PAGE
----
All you have to do is read advertisements for chocolate or watch TV to know chocolate is widely touted as a health food. If you remember from past articles about ORAC values (antioxidant capacity) of foods, you know that cocoa powder is rated 26,000, Gogi berries 25,300, and processed dark chocolate is 13,100. Besides flavonoids, cocoa has catechin and epicatechin, both excellent in their antioxidant ability. However, consider that in almost every 2-ounce chocolate bar, there are 6 teaspoons of sugar. In some chocolate bars, there may also be hydrogenated oils and high fructose corn syrup, so it is important to read the list of ingredients of any chocolate-based product if you want to consume it for its health value. 

Cocoa powder, pure chocolate, can be used to make hot chocolate or used in desserts, and the label of ingredients will state 100 percent cocoa. This is pure chocolate in powder form without cocoa butter. Therefore, this less processed cocoa has more nutrient value and is more concentrated, while the more processed product has less nutrient value and can have more unhealthy ingredients. Bars of chocolate 70 percent dark, 80 percent dark, etc. are alkali processed and contain substantial amounts of sugar. The alkali process reduces the nutrient value of cocoa by about one-third. Commercial chocolate fondue mix usually has cocoa, cocoa butter, vanilla, hydrogenated soybean oil, coconut oil, palm oil, and is one-half sugar content.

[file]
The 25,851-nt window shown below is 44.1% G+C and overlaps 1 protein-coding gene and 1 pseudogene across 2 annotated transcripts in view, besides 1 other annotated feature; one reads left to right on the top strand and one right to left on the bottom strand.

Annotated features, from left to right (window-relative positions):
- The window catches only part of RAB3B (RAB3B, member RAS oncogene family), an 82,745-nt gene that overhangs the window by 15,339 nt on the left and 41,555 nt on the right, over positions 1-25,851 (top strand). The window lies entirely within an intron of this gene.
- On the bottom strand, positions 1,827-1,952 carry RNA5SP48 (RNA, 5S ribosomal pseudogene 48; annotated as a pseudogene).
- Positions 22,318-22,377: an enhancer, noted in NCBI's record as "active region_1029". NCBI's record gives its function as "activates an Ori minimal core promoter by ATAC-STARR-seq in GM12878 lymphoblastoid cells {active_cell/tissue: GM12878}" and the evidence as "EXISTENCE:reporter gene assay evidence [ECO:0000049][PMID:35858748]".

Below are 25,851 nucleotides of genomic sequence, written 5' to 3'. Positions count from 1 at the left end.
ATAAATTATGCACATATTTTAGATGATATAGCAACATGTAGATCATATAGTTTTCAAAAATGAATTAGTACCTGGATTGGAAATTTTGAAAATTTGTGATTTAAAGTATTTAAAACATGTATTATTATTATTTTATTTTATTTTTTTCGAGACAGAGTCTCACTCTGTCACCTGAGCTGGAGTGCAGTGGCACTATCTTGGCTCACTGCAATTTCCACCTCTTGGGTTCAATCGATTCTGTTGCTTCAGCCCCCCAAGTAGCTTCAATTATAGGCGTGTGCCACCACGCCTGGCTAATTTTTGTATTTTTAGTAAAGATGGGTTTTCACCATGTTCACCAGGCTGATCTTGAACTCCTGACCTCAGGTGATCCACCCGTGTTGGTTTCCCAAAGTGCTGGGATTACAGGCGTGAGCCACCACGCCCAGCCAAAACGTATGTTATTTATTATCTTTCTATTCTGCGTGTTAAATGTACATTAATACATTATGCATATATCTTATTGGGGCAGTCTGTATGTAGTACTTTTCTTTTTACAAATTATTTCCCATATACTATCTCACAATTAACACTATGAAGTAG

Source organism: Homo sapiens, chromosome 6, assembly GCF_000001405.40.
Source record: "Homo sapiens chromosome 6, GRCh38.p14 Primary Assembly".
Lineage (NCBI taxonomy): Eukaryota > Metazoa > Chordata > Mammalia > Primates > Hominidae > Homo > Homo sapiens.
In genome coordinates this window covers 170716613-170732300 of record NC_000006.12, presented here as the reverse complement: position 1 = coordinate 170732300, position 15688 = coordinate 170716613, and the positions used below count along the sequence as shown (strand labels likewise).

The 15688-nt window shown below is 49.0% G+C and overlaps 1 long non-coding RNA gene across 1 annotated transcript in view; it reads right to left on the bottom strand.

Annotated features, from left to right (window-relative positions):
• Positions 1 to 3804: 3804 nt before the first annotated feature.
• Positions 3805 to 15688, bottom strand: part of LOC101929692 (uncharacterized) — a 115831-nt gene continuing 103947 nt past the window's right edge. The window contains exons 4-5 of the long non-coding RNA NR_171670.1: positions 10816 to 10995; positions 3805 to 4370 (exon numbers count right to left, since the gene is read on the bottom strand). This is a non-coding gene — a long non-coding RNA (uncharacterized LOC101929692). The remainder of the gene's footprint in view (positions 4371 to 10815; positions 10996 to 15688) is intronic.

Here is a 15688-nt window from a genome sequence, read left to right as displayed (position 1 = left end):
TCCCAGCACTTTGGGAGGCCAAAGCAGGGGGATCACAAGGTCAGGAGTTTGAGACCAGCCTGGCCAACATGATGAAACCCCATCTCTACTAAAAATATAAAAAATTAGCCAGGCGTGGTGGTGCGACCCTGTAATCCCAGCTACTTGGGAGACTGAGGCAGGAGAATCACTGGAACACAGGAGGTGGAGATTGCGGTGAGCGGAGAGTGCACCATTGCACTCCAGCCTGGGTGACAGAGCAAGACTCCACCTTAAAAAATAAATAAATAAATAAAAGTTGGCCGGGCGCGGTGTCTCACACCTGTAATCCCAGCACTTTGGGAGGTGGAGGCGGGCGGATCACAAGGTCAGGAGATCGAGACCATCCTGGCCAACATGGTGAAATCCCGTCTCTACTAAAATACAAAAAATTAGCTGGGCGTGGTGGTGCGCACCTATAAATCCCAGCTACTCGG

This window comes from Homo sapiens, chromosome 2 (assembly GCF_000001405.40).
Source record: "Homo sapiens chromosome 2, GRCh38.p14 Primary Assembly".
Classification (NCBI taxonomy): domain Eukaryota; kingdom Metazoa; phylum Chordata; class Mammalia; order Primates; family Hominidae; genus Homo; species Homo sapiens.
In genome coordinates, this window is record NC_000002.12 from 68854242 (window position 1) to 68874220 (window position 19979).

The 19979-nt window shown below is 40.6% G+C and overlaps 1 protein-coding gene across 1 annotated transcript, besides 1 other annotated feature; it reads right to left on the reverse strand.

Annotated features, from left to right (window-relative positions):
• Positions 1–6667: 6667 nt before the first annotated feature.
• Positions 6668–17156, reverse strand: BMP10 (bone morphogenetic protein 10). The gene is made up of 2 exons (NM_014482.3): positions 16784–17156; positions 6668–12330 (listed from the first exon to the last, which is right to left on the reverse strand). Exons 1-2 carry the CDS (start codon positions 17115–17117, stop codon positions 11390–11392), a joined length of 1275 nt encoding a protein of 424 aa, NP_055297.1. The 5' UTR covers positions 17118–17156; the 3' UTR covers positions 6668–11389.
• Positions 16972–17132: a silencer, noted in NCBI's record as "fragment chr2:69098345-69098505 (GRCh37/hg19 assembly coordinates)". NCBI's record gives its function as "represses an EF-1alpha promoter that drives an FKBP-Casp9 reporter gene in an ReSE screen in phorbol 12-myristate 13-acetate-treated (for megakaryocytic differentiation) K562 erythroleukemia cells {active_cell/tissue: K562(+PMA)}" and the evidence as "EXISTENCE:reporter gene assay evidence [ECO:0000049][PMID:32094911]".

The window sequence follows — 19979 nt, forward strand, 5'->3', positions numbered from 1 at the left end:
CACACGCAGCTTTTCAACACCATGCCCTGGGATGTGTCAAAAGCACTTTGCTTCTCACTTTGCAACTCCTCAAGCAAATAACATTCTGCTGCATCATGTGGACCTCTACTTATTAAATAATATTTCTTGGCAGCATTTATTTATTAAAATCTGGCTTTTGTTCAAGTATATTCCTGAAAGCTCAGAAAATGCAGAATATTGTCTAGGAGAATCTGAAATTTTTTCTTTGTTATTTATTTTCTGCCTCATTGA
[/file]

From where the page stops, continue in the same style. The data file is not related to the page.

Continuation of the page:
A healthier choice might be cocoa and milk with Stevia or Splenda to sweeten. You can dip fruit in this mixture for a nice combination. The healthiest forms of chocolate in descending order are cacao nibs, cocoa powder, baking chocolate, semisweet chips, and dark chocolate. In general, the higher the sugar content, the more addictive and less healthy it will be for you.

Why did chocolate become the “gift” of choice to wives and sweethearts over the centuries continuing through today? To understand this, consider that cocoa was brought to Europe before tea and coffee and is a milder stimulant than both of those. It also contains serotonin which is a “feel good” or euphoric body chemical. When men were frequenting coffee houses in Paris, women were drinking cocoa and enjoying the mild stimulation plus mood elevation that it was giving them. After the process was invented to make powdered milk, an Englishman named Joseph Fry found a way to make chocolate bars and chocolate truffles that you could give in a box, ready to eat, as a gift. Cadbury first promoted this as a gift for Valentine’s Day (love in a box), and then for other holidays and special occasions.

A recent analysis of the worldwide cocoa trade showed that 2,900,000 tons of chocolate are produced each year, but was only one-half as much as the world coffee production and only 2 percent of total sugar production. Like everything else we eat, scrutinize the ingredients in chocolate food items so you can choose the most healthy, the most pleasurable, or a combination of both. Vive le chocolat! 

James H. Carraway, M.D.

Dr. James Carraway is a full-time academic and practicing clinical plastic surgeon.  He is Director of the Cosmetic & Plastic Surgery Center of EVMS, is board certified in surgery and plastic surgery, and is a fellow of the American College of Surgeons.  Dr. Carraway has been teaching and practicing for 30+ years and has been director and chairman of residency training programs and fellowship programs in plastic surgery.